Christopher Looft at InSight Crime has a story on police involved in kidnapping. In this particular story, eleven cops were arrested after they botched the kidnapping. Looft thinks that police corruption might help explain why kidnappings decreased by 42 percent over the last three years.
If police are carrying out kidnapping themselves, this would force down the number of crimes that are reported to the police.That's possible but I'm not sure there's much evidence that we can gather to support this conclusion. Are the police more corrupt today than they were three or four years ago? I don't know how much better they are but I'm not sure that they are more corruption which would lead Guatemalans to have less faith in them and would lead them to report kidnappings at a slower rate.
Geoffrey Ramsey, also at Insight Crime, argues that it is difficult to see much progress in Guatemala despite increased efforts. I'm not entirely sure that I agree. I guess it depends if by "little progress" he means a little progress or no progress. I'd go for a little progress - bringing the murder rate down from 46 per 100,000 to 39 per 100,000 is impressive. He notes in the article that a recent report indicates that the Zetas operate in more than one-third of the country. I have no idea how this compares to earlier reports about the Zetas such as this one.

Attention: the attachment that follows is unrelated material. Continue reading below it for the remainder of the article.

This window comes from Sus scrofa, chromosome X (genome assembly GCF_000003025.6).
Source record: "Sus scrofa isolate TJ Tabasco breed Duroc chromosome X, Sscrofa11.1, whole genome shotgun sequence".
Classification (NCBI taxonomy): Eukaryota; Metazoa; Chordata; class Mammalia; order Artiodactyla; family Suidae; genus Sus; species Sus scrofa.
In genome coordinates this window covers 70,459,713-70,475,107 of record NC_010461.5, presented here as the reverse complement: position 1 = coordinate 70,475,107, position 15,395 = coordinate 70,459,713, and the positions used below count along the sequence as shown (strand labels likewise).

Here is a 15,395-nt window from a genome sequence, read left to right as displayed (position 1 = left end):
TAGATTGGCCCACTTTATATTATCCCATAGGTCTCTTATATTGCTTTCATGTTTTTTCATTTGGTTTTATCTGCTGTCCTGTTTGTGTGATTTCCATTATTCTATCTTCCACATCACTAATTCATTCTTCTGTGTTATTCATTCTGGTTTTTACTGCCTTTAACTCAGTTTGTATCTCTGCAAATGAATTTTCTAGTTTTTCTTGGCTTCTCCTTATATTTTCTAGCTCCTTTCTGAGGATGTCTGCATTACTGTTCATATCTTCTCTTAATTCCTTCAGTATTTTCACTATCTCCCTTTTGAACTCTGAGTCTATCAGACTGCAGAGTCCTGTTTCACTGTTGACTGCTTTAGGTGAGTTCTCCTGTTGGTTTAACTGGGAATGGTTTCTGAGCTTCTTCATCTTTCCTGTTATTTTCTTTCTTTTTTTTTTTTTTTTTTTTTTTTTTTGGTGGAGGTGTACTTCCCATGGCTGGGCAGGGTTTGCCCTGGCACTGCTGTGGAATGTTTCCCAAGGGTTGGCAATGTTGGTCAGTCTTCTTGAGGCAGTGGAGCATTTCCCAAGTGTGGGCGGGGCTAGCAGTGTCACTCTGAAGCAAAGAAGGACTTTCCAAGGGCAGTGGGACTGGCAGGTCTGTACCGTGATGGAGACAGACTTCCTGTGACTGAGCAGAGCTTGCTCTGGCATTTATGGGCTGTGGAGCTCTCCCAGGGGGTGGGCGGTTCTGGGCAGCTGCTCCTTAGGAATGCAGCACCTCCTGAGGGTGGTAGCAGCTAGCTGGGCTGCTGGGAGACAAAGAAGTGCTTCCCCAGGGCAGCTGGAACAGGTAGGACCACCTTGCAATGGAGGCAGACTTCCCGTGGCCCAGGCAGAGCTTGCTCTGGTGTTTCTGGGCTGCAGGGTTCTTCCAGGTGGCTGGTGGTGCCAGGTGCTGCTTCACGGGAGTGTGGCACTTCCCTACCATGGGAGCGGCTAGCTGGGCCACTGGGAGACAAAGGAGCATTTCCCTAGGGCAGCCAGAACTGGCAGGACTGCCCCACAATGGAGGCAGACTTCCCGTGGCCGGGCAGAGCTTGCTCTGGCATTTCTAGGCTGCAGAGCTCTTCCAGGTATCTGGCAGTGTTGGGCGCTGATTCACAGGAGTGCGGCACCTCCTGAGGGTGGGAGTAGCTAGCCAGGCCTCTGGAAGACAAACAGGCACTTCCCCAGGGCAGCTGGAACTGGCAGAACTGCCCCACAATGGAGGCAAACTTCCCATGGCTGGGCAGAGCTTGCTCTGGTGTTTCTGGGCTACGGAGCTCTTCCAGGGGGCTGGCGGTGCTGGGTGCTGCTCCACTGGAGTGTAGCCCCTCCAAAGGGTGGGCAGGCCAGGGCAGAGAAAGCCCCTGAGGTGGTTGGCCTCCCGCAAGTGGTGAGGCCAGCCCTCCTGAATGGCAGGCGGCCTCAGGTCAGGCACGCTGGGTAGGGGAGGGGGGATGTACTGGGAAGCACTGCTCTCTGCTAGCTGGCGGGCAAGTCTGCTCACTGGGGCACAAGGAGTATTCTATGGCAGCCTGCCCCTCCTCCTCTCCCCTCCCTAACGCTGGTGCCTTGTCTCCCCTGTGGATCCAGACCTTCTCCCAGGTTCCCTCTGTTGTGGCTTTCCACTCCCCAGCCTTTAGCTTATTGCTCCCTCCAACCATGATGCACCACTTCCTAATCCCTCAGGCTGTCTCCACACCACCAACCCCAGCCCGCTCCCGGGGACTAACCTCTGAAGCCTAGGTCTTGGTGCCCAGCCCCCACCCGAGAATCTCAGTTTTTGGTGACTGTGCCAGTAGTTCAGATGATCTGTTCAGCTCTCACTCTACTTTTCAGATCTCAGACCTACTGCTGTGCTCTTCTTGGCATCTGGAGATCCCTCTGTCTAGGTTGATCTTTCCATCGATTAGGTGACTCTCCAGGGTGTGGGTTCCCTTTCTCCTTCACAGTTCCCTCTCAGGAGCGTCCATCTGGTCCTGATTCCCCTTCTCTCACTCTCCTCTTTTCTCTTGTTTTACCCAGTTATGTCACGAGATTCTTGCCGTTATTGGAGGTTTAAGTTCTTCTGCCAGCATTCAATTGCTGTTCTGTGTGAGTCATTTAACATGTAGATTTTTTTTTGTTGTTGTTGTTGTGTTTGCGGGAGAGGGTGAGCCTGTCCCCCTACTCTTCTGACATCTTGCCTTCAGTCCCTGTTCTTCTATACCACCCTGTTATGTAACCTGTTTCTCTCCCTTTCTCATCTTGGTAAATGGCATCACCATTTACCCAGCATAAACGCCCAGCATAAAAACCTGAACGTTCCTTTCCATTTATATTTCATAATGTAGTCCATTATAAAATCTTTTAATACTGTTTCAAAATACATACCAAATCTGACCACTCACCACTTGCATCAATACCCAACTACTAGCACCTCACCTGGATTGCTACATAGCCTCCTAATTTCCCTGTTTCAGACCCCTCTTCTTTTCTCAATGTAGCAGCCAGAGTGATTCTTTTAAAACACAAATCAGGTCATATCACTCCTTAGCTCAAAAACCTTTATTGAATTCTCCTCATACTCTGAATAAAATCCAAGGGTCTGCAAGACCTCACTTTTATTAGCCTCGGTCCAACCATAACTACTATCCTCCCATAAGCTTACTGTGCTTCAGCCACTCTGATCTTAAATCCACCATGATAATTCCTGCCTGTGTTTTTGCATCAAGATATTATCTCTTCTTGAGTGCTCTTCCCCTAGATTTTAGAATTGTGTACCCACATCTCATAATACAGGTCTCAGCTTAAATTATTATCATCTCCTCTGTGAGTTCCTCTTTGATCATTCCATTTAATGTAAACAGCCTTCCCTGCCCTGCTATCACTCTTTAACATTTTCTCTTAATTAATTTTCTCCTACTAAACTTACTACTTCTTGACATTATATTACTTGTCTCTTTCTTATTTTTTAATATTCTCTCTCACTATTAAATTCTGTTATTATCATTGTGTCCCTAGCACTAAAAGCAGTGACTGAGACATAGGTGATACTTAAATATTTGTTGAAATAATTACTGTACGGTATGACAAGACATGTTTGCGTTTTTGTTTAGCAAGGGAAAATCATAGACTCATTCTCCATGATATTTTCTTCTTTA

Former Special Prosecutor for Counter-Narcotics Leonel Ruiz told the BBC in June 2009 that the Zetas operated in 75% of the country. And the U.S. Army War College Strategic Studies Institute said last year that the influence of organized crime groups rivaled or exceeded that of the Guatemalan government in 40% of the countryWhat we read today and what we read a few years ago, just doesn't add up. It depends really on how each organization is coding "presence" or "control" or if they are coding them at all. Don't you just get the feeling that they are making up the numbers?
Guatemala remains one of the most violent countries in the world for trade unionists. It's not safe to be a student or teacher as the government continues to repress protesters violently. While the femicide against women in Guatemala is down, it remains a dangerous country for women. Plaza Publica has a story and a map on reported reported throughout the country. It doesn't paint a pretty picture.
And then there's President Otto Perez Molina's attack on the country's Peace Archives...